by Jonathan Bogart
Blue Devil Summer Fun Annual #1, "The Day All Hell Broke Loose"
I won't say it. It's too much of a cliche. And besides, it's not entirely true, anyway. There are current comics out there that maintain that delicate balance of humor, emotional realism, and superheroic hijinks. Why, just the other day I was reading um no, that doesn't really count well uh okay, okay, I'll say it.
They just don't make comics like this anymore.
How could they? Comics that actually live up to the name of comic, i.e. funny, are (except for whatever Sergio Aragones is working on this month), by and large, a dead industry. The few laugh-out-loud comics that are being published by mainstream presses are either going to be canceled or perilously close to it: Major Bummer, The Creeper (although it's a humor comic like Watchmen was a superhero comic), and Lobo are the only current DC books that come to mind.
Oh, well. That just means we can treasure gems like the one before us all the more. A comic that opens with Jack Ryder being chased by Man-Bat and running into Madame Xanadu's shop, where the Phantom Stranger and the Demon show up (all in the first three pages!), deserves some recognition, if only for sheer audacity. And only then does the title hero, Blue Devil, show up, in an entirely unconnected scene.
Some background for those of you not familiar with the Blue Devil:
Dan Cassidy, Hollywood stuntman and techno-wizard, was working on Verner Bros.' next monster film, "Blue Devil." He built a state-of-the-art costume for the lead monster, complete with cooling system, AM/FM stereo in the horns, and light shows implanted in the wrists. Then, one day, while he was wearing it, a bolt of mystical energy fused the costume to his skin, making him in effect a living Blue Devil, super-strong and resilient.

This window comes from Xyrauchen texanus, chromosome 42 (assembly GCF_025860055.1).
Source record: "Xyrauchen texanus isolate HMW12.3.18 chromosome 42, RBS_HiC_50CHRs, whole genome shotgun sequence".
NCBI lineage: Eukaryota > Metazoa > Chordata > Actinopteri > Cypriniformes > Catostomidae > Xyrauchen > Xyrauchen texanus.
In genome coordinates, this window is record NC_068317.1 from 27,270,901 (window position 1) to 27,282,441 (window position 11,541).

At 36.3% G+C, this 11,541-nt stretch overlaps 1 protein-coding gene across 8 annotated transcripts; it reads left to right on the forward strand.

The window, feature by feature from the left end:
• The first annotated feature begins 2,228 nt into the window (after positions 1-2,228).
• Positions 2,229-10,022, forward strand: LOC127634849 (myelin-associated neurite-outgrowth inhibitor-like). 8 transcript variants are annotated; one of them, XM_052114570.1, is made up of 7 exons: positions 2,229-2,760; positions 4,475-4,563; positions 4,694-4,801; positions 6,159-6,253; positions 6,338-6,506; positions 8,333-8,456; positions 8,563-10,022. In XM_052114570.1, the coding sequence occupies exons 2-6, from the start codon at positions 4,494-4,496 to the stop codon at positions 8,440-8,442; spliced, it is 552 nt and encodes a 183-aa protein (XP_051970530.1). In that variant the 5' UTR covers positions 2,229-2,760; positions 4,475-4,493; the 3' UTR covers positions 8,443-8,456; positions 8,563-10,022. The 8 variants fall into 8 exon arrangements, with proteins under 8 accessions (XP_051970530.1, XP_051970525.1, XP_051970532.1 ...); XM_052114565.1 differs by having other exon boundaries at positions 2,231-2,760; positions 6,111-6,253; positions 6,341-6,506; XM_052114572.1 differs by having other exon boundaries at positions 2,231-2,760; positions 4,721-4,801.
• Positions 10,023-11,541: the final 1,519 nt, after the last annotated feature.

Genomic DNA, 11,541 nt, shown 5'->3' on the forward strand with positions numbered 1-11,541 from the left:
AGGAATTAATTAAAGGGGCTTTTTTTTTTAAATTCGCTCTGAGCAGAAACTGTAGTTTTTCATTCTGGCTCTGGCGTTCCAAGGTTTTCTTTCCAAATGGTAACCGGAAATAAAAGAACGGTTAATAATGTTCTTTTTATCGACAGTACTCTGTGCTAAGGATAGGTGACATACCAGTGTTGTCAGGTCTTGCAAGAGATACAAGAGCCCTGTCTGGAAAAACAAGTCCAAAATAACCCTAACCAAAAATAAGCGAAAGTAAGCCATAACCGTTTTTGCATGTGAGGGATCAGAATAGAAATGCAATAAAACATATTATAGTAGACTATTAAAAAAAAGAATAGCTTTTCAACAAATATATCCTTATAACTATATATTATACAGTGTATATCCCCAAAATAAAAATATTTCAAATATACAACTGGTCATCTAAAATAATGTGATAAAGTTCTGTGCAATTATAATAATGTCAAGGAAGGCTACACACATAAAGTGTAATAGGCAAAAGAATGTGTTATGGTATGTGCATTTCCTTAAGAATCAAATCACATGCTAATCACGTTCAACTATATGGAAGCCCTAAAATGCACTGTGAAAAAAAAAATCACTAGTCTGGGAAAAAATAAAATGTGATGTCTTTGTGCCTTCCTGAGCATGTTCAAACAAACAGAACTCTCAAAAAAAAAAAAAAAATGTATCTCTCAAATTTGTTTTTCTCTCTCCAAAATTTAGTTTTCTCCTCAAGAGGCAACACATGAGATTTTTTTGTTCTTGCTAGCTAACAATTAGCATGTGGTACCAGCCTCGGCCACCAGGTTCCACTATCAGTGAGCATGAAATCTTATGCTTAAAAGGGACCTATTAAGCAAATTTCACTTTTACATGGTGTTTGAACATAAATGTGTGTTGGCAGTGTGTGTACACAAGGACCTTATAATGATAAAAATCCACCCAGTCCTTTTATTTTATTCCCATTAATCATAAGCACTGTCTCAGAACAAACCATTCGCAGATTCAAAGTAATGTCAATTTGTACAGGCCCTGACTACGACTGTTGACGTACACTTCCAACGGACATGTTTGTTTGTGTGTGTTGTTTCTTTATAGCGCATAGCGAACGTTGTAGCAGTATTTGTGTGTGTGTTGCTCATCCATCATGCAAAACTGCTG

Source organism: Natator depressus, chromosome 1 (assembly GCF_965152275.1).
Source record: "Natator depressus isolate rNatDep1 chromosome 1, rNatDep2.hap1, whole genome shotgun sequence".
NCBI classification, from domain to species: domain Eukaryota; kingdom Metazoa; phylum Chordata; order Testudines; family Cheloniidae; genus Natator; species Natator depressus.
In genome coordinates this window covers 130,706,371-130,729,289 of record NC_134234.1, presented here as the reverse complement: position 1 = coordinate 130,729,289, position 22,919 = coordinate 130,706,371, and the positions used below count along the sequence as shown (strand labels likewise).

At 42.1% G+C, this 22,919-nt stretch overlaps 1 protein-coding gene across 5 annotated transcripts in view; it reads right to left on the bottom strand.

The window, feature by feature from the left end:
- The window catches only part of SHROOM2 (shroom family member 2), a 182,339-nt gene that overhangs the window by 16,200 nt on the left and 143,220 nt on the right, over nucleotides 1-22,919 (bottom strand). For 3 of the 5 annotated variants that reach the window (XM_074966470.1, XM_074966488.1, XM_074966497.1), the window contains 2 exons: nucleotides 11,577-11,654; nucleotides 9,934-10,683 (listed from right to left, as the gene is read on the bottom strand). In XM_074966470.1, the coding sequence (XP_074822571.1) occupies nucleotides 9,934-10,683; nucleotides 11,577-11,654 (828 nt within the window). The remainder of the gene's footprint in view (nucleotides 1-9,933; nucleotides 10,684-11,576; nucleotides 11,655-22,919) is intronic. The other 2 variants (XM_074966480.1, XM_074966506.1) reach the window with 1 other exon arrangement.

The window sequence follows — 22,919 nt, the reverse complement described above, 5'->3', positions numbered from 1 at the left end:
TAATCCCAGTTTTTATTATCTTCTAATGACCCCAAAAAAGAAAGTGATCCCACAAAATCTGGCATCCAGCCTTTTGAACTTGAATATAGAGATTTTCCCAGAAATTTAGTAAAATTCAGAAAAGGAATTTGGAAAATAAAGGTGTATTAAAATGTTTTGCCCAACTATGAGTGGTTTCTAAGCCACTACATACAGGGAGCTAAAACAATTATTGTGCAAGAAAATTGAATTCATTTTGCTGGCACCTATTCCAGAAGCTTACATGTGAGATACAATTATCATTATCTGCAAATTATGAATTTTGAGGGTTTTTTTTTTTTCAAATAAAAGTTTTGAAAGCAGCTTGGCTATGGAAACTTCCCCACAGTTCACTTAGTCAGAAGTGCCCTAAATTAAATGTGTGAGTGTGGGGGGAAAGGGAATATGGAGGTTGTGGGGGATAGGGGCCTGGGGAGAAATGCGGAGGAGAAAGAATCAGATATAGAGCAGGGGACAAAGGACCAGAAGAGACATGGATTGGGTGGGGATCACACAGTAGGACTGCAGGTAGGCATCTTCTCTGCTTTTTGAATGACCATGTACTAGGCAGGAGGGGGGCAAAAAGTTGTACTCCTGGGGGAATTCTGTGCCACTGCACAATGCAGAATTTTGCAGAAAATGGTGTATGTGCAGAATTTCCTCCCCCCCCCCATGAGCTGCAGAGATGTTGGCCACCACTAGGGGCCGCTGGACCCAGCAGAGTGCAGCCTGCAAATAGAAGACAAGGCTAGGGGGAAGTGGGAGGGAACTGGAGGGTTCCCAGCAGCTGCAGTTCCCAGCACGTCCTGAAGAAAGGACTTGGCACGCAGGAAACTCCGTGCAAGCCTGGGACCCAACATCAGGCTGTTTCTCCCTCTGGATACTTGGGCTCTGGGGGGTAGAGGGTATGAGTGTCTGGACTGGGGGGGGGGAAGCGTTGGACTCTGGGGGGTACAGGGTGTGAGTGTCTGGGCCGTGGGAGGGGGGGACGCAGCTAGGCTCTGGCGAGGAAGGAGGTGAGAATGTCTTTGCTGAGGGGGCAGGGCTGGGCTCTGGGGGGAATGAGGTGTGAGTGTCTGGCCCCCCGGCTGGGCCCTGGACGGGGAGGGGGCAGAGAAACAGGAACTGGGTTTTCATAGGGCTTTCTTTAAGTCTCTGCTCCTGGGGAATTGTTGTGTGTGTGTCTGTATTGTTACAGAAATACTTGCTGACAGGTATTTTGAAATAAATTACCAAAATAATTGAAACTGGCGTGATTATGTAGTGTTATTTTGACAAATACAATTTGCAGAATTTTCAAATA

The plot of this annual centers around a long-time mystical villain and Justice League bad-guy Felix Faust, who gets his hands on a magical egg from Ile du Diable that happens to be in Dan Cassidy's workshop, thanks to his friend Wayne. The fun starts when the mystical heroes get involved, completely ruining Dan's life (at least for the time being) in the process.
This comic isn't just about Dan, though. It's about magic, teamwork, life, death, and the usefulness of a good right hook. It's also about having as much fun as possible in thirty-six pages. This comic_and I really do believe this_was the forerunner of the Giffen/DeMatteis Justice League in that it presented the old, hallowed DC characters and poked fun at them, taking them out of their usual context and seeing what they're like when the camera's off and no one's looking.
Paris Cullins, the penciller for this issue, was considered a rising young star at DC in the mid-80s. He co-created Blue Devil with Mishkin and Cohn, and pencilled every issue until the workload became too much. When George Perez was unable to continue drawing the covers for the original Who's Who series, it was Cullins who took over, giving his unique, rather cartoony spin on the DC Universe. I personally am not a big fan of Cullins' style. It seems too bland, too often. But there are exceptions to every rule, and this comic is one of them. The sheer orchestration of every page, the range he demonstrates_from Faust's laughable evilness to the Phantom Stranger's heroic poise and the Creeper's incurable goofiness_the superb action sequences and his trademark, the multiple shots of one hero in a panel, all come together in an unforgettable style that has punch, drama, and, well, humor.